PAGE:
Are you a tiger mom or a helicopter dad? If so, you might need a new parenting philosophy, according to Harold Koplewicz, M.D., president and medical director of the Child Mind Institute.
In his new book, The Scaffold Effect: Raising Resilient, Self-Reliant and Secure Kids in an Age of Anxiety (Harmony Books, 2021), Koplewicz argues that parents should be more like (you guessed it) a scaffold. That’s the structure that supports a building under construction until it can stand on its own — and that comes down in stages as the building rises.
“Parents are there to protect and guide their kids, and they shouldn’t impede learning and risk-taking, which are essential for healthy development,” he says.
Pillars and Planks
To be effective, a scaffold must be sturdily built. In Koplewicz’s metaphor, a good parenting scaffold relies on three pillars: structure, support and encouragement. Structure includes house rules, but it also includes family rituals like Friday movie nights. Support covers empathy and validation, as well as more tangible support like tutoring and therapy if they’re needed. Encouragement means gently pushing kids to try new things and take risks, and then helping them deal with the inevitable failures.
Integrated into the structure are five planks: patience, warmth, awareness, dispassion and monitoring. Koplewicz says you stand on these planks to support your kids as they grow.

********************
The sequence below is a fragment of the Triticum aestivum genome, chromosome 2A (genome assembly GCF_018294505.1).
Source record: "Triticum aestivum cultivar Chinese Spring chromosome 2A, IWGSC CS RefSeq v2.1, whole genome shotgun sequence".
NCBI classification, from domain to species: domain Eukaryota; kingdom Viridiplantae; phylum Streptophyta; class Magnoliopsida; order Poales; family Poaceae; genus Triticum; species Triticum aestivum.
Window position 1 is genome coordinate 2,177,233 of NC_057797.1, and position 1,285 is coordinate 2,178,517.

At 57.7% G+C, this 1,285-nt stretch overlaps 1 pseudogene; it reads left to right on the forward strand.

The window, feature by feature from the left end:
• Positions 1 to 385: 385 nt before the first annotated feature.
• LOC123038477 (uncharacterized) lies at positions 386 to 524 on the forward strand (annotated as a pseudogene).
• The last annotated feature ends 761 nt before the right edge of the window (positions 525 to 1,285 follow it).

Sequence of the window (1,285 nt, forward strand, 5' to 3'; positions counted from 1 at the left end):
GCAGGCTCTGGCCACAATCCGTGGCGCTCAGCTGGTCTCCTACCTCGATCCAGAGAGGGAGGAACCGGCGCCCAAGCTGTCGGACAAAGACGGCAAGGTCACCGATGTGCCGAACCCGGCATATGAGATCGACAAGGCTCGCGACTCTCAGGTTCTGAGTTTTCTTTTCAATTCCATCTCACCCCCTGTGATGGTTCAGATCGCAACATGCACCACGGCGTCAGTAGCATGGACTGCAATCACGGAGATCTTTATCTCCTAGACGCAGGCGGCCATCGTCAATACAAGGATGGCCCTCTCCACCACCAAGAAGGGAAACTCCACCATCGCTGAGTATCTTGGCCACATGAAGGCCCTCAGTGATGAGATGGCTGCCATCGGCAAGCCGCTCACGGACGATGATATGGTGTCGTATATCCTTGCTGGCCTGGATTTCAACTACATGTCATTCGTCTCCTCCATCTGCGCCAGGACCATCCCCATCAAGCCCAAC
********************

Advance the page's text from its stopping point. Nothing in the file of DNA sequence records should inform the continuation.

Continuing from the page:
Skyscrapers and Ranches
But scaffold parenting is not as simple as deciding what sort of adult you’re trying to build and then boxing your child into a ready-made scaffold. Instead, Koplewicz says, you have to adjust your scaffold to reflect the sort of person your child is growing into.
“You never know when the building may change, but your child has to be the architect,” he says. “We’re just the scaffold, and we have to adjust.”
That’s the opposite, for example, of pushing your child into sports when he’d rather be in drama (or vice versa).
“If you keep refusing to believe that they’re going to be a ranch and you want a skyscraper, not only are you going to be discouraged and frustrated, but the message you’re going to give to your child is going to really affect their self-esteem,” he says.
A scaffold can’t support a building if it isn’t strong. Koplewicz argues that parental self-care is critically important. In his practice, he has even written prescriptions for parents to plan hotel getaways during which they don’t talk about the kids for a few hours.
“A balanced scaffold means there’s meditation, there’s volunteering, there are hobbies,” he says. “You’re not just a parent.”
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